Authoring Autism

The books “The Curious Incident of the Dog in the Nighttime”, “The Speed of Darkness”, “Reasonable People”, and “Songs of the Gorilla Nation” all surround the topic of autism and use character representations to exemplify people with autism. However, each book does so in a different way– and follows a different set of stereotypes. I think that in reading one book alone, someone would have less benefit than our class did when we read them all together. I also think that, as a reader, I am able to recognize the sets of stereotypes because my reading was aided with intensive study and discussion about the matter in class. I feel that if I were not applying and discussing the different trends of stereotypes that I saw in the books, I might be more apt to believe them as true. I think that these books very well have the possibility to create and perpetuate certain stereotypes about people with autism. For example, someone who just reads “Reasonable People” might assume from the severe negativity¬† of DJ’s parental treatment was the cause of his autism, therefore leading to the belief of the “cold mother” idea as a form of causality for autism spectrum disorders.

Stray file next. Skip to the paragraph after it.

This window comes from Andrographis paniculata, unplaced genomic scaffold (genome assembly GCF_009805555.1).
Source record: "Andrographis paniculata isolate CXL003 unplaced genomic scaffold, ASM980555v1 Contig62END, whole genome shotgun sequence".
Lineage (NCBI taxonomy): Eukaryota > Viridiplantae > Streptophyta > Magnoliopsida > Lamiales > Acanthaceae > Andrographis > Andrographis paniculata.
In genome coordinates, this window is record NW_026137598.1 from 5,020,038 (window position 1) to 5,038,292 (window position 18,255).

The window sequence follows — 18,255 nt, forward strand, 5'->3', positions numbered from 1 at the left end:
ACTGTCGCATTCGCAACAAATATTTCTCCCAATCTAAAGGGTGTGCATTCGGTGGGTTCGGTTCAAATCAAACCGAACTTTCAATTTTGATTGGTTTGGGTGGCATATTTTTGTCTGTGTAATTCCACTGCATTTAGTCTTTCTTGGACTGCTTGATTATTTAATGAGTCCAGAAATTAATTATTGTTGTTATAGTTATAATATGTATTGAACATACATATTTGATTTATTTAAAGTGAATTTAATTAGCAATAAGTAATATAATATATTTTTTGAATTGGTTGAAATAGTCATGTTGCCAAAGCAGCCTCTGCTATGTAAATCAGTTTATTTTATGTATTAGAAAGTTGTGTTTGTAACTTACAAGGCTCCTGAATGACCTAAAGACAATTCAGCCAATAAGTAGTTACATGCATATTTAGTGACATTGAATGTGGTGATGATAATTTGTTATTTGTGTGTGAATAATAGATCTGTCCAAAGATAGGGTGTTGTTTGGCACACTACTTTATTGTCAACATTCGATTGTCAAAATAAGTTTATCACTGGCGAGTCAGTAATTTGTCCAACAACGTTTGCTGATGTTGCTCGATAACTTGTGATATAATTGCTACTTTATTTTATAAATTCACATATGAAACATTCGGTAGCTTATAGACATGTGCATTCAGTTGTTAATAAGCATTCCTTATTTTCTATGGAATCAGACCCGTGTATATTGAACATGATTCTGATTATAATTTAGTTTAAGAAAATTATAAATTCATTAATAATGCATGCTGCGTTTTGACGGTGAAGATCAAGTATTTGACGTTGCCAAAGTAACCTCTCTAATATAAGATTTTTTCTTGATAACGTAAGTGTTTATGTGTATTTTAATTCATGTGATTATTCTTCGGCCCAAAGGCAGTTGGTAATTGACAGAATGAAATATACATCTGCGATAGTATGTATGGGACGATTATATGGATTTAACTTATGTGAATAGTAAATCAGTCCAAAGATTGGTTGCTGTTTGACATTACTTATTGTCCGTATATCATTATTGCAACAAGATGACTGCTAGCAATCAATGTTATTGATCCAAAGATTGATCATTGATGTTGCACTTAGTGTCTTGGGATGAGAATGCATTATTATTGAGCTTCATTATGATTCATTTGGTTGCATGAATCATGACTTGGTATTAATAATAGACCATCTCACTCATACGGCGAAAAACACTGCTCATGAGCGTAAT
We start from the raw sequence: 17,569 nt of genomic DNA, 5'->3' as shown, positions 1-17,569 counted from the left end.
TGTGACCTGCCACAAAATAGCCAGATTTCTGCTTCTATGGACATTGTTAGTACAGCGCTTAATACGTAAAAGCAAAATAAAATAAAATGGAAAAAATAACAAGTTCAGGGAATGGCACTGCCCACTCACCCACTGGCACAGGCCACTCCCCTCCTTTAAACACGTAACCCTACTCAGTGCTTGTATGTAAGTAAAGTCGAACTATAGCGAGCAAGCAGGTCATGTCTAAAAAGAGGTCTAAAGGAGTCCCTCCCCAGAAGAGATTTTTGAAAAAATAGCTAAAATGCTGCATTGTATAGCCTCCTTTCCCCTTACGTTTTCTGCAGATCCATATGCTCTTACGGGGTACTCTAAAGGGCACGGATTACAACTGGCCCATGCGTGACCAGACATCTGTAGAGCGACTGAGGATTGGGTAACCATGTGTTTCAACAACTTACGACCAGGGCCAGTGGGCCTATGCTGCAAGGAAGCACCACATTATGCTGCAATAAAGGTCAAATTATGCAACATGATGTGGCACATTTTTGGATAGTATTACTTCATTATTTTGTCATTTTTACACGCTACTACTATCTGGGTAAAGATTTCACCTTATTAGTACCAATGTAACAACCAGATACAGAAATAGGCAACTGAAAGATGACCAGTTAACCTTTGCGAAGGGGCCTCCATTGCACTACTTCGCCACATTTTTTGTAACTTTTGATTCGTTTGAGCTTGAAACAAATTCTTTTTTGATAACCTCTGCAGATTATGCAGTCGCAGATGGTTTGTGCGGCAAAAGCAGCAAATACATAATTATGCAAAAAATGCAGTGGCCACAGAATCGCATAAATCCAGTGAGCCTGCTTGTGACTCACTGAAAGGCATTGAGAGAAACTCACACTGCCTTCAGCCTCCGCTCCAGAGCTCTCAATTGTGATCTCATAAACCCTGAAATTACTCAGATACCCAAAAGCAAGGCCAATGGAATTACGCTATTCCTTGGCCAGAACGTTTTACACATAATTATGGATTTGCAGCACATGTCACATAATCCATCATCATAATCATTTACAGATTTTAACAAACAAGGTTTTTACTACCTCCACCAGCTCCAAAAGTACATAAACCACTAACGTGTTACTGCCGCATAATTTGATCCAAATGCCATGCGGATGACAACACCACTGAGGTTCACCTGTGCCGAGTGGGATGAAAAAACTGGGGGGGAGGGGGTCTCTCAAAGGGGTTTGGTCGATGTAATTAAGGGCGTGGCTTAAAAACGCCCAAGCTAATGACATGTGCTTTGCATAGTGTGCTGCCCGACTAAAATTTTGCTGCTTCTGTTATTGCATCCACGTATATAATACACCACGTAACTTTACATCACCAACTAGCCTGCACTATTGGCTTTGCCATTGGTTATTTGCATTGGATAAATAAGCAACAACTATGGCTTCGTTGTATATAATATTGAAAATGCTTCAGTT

I would recommend “The Curious Incident of the Dog in the Nighttime” is definitely a must-read. I believe it is important as a young-adult novel because it introduces autism spectrum disorders to a younger audience, which I believe is crucial to encourage acceptance to future generations.